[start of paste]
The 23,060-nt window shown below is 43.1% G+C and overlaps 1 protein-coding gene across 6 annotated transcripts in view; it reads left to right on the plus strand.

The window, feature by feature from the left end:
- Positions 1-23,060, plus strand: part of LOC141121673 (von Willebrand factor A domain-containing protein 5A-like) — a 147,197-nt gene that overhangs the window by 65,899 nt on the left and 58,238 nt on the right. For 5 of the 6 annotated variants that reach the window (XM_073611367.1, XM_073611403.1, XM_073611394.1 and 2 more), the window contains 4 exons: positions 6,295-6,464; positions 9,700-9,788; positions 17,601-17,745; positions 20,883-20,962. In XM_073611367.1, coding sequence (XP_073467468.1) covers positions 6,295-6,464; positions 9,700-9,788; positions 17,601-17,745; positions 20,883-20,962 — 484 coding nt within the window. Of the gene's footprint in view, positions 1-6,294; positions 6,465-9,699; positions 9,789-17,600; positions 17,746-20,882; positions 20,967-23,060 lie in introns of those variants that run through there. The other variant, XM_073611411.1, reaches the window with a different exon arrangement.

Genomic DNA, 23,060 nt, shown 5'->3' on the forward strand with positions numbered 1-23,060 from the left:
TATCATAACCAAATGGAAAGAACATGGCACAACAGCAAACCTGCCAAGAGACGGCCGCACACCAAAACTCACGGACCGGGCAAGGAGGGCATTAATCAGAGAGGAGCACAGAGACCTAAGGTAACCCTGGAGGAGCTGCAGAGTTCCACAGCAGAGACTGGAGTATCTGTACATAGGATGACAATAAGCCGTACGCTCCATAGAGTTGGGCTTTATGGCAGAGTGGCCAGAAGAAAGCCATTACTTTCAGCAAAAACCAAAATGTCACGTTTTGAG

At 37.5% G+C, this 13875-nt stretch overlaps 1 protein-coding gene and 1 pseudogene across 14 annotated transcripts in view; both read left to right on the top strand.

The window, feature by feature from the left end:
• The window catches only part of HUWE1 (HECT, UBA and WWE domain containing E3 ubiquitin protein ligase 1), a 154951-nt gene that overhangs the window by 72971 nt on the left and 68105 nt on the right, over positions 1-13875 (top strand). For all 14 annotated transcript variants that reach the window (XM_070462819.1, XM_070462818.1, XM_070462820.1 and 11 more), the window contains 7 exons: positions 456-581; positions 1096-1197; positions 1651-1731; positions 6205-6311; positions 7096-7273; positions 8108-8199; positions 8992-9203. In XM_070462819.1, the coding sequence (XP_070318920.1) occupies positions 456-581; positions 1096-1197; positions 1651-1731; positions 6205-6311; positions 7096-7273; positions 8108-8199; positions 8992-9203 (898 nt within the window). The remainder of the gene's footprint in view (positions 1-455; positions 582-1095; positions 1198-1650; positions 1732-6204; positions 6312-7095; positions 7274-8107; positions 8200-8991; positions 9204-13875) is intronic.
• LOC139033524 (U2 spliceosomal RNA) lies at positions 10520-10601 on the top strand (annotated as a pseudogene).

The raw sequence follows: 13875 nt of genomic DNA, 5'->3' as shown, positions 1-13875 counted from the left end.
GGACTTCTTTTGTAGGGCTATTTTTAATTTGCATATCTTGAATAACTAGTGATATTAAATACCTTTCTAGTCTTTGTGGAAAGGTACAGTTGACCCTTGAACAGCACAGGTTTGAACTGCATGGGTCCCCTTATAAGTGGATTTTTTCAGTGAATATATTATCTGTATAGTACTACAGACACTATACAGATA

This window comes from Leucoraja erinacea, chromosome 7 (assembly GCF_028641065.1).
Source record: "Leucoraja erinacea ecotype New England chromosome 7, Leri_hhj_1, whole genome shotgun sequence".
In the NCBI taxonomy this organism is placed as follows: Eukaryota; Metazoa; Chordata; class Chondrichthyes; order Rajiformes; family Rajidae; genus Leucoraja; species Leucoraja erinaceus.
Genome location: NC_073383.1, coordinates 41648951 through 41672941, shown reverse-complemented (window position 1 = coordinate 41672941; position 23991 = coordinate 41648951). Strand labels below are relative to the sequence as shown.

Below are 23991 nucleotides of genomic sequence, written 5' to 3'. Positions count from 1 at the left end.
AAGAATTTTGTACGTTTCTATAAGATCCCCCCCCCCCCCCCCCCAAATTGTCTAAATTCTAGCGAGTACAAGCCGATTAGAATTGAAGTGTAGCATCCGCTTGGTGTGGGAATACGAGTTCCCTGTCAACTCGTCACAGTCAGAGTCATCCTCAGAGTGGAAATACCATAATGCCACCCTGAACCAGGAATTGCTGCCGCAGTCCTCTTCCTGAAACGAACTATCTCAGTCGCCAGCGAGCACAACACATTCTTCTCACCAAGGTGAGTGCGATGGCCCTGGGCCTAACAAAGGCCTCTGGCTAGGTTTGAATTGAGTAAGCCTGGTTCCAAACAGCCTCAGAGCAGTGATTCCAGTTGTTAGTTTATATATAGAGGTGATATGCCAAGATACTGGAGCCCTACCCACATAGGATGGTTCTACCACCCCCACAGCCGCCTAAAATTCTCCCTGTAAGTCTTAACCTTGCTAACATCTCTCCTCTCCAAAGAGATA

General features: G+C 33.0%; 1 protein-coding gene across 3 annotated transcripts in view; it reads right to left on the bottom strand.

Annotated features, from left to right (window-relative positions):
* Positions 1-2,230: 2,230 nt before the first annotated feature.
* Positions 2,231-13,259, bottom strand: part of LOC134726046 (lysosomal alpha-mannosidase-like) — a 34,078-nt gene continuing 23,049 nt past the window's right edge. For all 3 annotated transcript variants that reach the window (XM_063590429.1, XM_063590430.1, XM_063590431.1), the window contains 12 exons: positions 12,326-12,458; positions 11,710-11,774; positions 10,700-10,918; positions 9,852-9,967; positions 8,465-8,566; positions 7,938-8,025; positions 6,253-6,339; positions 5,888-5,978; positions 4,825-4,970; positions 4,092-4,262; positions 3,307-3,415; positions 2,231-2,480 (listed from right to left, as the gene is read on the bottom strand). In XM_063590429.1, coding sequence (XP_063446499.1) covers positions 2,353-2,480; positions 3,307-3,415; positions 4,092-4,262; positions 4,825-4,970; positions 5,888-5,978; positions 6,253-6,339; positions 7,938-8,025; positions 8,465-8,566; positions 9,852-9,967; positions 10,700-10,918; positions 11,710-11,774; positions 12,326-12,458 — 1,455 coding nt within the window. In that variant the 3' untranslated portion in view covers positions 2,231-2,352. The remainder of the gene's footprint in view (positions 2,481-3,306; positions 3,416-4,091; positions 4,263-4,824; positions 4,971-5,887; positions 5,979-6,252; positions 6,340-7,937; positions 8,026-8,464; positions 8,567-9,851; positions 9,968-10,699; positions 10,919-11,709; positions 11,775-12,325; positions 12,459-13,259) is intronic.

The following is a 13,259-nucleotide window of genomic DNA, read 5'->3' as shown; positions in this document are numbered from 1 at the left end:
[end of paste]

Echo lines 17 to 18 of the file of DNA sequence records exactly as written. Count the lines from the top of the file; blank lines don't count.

AAGAATTTTGTACGTTTCTATAAGATCCCCCCCCCCCCCCCCCCAAATTGTCTAAATTCTAGCGAGTACAAGCCGATTAGAATTGAAGTGTAGCATCCGCTTGGTGTGGGAATACGAGTTCCCTGTCAACTCGTCACAGTCAGAGTCATCCTCAGAGTGGAAATACCATAATGCCACCCTGAACCAGGAATTGCTGCCGCAGTCCTCTTCCTGAAACGAACTATCTCAGTCGCCAGCGAGCACAACACATTCTTCTCACCAAGGTGAGTGCGATGGCCCTGGGCCTAACAAAGGCCTCTGGCTAGGTTTGAATTGAGTAAGCCTGGTTCCAAACAGCCTCAGAGCAGTGATTCCAGTTGTTAGTTTATATATAGAGGTGATATGCCAAGATACTGGAGCCCTACCCACATAGGATGGTTCTACCACCCCCACAGCCGCCTAAAATTCTCCCTGTAAGTCTTAACCTTGCTAACATCTCTCCTCTCCAAAGAGATA

General features: G+C 33.0%; 1 protein-coding gene across 3 annotated transcripts in view; it reads right to left on the bottom strand.